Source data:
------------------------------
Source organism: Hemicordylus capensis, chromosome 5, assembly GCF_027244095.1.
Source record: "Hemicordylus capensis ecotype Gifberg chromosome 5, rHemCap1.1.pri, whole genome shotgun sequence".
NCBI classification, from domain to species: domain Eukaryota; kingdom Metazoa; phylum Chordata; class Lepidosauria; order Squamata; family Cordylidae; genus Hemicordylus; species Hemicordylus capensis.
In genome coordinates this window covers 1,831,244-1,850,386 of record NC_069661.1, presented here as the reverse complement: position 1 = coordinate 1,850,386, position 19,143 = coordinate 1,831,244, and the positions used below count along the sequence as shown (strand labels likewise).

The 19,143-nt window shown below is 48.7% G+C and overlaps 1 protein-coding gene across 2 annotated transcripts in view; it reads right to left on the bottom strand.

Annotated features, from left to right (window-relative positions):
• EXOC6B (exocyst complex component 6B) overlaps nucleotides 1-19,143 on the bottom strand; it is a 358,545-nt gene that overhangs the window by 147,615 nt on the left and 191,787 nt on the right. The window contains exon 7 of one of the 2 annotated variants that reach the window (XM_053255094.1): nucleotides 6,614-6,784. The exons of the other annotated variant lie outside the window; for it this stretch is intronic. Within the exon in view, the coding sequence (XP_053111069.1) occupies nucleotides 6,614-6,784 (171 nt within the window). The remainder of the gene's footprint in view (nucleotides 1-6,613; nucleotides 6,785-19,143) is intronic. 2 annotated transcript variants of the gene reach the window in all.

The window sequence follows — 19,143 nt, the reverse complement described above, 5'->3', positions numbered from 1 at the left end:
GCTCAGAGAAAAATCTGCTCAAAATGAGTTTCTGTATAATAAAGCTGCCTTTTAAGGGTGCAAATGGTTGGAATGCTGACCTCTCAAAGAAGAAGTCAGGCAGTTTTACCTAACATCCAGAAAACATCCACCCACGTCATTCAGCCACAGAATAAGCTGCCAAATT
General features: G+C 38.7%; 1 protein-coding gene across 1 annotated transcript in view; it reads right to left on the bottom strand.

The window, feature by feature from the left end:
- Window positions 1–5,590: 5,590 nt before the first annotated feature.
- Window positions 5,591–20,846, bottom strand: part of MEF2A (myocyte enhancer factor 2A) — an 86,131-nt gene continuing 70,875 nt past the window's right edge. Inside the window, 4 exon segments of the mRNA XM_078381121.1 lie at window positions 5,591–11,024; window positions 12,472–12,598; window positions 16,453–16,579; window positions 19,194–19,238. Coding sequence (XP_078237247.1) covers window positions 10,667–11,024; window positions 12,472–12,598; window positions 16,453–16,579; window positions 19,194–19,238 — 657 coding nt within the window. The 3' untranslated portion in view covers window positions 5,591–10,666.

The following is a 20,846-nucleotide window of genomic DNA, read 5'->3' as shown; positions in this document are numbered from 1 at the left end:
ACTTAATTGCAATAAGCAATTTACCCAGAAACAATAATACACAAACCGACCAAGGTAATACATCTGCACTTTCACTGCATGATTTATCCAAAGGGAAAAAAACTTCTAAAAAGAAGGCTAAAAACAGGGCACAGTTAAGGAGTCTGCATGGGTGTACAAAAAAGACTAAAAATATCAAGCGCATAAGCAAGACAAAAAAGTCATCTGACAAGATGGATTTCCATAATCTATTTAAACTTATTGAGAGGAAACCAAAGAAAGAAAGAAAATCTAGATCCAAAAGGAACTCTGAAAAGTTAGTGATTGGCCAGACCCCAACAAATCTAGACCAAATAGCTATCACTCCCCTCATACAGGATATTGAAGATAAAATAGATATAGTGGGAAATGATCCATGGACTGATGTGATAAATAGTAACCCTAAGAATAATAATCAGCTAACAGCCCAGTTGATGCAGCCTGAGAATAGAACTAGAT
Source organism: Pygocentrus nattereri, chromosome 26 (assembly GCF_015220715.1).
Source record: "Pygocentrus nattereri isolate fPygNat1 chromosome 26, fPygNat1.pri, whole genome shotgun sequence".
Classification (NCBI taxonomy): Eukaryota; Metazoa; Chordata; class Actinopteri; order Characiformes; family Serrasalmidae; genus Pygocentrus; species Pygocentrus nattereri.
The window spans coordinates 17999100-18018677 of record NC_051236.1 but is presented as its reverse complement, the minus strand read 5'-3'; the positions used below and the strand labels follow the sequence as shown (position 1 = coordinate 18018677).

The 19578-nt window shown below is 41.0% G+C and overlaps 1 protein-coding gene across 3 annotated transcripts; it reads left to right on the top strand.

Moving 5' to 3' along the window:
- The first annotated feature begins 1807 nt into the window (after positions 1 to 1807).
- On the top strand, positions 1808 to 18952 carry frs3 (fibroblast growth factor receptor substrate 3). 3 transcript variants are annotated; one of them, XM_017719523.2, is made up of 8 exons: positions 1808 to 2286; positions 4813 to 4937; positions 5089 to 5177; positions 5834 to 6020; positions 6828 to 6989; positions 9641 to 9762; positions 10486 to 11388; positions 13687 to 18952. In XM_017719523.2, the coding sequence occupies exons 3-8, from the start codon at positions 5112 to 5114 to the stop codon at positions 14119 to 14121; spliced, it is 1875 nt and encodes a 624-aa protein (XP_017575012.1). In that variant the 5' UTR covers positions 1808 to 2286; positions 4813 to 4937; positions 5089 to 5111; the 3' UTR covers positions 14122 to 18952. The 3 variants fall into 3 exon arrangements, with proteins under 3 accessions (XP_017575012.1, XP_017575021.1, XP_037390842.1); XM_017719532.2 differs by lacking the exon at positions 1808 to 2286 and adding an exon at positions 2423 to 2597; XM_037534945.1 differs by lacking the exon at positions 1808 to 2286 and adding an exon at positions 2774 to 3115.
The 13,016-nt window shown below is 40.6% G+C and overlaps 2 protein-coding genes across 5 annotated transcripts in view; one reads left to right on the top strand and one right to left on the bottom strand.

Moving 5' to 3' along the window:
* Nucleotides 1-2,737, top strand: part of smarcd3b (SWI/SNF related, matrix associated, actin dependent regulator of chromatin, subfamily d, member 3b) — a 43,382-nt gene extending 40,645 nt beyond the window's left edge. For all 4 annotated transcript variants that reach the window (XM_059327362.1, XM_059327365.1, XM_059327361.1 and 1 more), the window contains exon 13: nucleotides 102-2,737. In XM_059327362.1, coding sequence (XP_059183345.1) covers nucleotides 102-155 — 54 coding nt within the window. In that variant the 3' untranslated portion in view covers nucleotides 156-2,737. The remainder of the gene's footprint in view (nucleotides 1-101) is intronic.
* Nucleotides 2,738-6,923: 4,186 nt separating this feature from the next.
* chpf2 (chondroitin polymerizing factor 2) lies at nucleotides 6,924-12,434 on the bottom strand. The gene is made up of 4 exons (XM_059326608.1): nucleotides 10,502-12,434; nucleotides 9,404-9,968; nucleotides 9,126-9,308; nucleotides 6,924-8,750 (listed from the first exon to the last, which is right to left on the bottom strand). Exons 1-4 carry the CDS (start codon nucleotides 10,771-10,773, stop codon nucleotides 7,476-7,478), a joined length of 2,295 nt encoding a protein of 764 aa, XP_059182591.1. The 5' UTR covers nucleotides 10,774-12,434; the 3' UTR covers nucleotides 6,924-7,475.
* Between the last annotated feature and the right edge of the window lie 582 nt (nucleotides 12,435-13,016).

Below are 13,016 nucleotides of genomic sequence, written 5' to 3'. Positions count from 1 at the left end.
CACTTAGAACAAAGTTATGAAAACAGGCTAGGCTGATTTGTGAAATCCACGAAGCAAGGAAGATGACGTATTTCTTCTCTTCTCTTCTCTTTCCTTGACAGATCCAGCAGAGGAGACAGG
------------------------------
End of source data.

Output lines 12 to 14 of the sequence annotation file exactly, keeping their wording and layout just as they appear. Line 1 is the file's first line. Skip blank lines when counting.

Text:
- Window positions 1–5,590: 5,590 nt before the first annotated feature.
- Window positions 5,591–20,846, bottom strand: part of MEF2A (myocyte enhancer factor 2A) — an 86,131-nt gene continuing 70,875 nt past the window's right edge. Inside the window, 4 exon segments of the mRNA XM_078381121.1 lie at window positions 5,591–11,024; window positions 12,472–12,598; window positions 16,453–16,579; window positions 19,194–19,238. Coding sequence (XP_078237247.1) covers window positions 10,667–11,024; window positions 12,472–12,598; window positions 16,453–16,579; window positions 19,194–19,238 — 657 coding nt within the window. The 3' untranslated portion in view covers window positions 5,591–10,666.

The following is a 20,846-nucleotide window of genomic DNA, read 5'->3' as shown; positions in this document are numbered from 1 at the left end: